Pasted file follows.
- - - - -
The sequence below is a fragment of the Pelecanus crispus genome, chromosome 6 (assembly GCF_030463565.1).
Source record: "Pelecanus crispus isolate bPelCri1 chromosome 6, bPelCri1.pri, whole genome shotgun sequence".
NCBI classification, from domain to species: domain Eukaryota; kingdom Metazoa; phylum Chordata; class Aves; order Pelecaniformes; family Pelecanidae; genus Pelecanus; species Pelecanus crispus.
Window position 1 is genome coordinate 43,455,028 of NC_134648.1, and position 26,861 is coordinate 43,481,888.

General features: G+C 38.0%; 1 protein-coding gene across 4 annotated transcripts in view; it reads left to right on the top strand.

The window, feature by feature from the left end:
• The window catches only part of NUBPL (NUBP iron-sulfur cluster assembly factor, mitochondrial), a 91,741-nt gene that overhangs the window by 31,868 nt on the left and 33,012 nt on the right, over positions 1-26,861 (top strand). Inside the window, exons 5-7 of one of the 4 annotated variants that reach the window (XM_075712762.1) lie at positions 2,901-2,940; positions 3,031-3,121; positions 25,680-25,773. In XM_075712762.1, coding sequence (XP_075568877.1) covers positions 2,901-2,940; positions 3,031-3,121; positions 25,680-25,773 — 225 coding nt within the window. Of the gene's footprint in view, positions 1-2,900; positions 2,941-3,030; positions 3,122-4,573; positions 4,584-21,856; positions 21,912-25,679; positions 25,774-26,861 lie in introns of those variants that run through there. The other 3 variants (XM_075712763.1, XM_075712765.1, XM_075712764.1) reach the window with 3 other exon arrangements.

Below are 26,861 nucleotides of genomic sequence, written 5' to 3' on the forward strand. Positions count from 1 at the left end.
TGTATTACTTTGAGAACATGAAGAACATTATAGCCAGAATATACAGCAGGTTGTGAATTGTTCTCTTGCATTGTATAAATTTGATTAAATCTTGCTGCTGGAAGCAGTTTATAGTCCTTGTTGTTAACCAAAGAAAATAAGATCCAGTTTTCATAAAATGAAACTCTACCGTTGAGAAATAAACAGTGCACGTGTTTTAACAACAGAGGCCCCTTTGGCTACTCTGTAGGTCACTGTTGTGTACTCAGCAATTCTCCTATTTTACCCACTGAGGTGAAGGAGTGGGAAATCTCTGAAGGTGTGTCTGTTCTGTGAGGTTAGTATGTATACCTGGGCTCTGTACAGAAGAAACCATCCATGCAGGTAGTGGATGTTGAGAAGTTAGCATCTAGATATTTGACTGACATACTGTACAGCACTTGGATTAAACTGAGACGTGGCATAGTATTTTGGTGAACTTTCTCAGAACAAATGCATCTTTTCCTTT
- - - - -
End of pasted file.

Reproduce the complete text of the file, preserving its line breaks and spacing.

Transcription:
The sequence below is a fragment of the Pelecanus crispus genome, chromosome 6 (assembly GCF_030463565.1).
Source record: "Pelecanus crispus isolate bPelCri1 chromosome 6, bPelCri1.pri, whole genome shotgun sequence".
NCBI classification, from domain to species: domain Eukaryota; kingdom Metazoa; phylum Chordata; class Aves; order Pelecaniformes; family Pelecanidae; genus Pelecanus; species Pelecanus crispus.
Window position 1 is genome coordinate 43,455,028 of NC_134648.1, and position 26,861 is coordinate 43,481,888.

General features: G+C 38.0%; 1 protein-coding gene across 4 annotated transcripts in view; it reads left to right on the top strand.

The window, feature by feature from the left end:
• The window catches only part of NUBPL (NUBP iron-sulfur cluster assembly factor, mitochondrial), a 91,741-nt gene that overhangs the window by 31,868 nt on the left and 33,012 nt on the right, over positions 1-26,861 (top strand). Inside the window, exons 5-7 of one of the 4 annotated variants that reach the window (XM_075712762.1) lie at positions 2,901-2,940; positions 3,031-3,121; positions 25,680-25,773. In XM_075712762.1, coding sequence (XP_075568877.1) covers positions 2,901-2,940; positions 3,031-3,121; positions 25,680-25,773 — 225 coding nt within the window. Of the gene's footprint in view, positions 1-2,900; positions 2,941-3,030; positions 3,122-4,573; positions 4,584-21,856; positions 21,912-25,679; positions 25,774-26,861 lie in introns of those variants that run through there. The other 3 variants (XM_075712763.1, XM_075712765.1, XM_075712764.1) reach the window with 3 other exon arrangements.

Below are 26,861 nucleotides of genomic sequence, written 5' to 3' on the forward strand. Positions count from 1 at the left end.
TGTATTACTTTGAGAACATGAAGAACATTATAGCCAGAATATACAGCAGGTTGTGAATTGTTCTCTTGCATTGTATAAATTTGATTAAATCTTGCTGCTGGAAGCAGTTTATAGTCCTTGTTGTTAACCAAAGAAAATAAGATCCAGTTTTCATAAAATGAAACTCTACCGTTGAGAAATAAACAGTGCACGTGTTTTAACAACAGAGGCCCCTTTGGCTACTCTGTAGGTCACTGTTGTGTACTCAGCAATTCTCCTATTTTACCCACTGAGGTGAAGGAGTGGGAAATCTCTGAAGGTGTGTCTGTTCTGTGAGGTTAGTATGTATACCTGGGCTCTGTACAGAAGAAACCATCCATGCAGGTAGTGGATGTTGAGAAGTTAGCATCTAGATATTTGACTGACATACTGTACAGCACTTGGATTAAACTGAGACGTGGCATAGTATTTTGGTGAACTTTCTCAGAACAAATGCATCTTTTCCTTT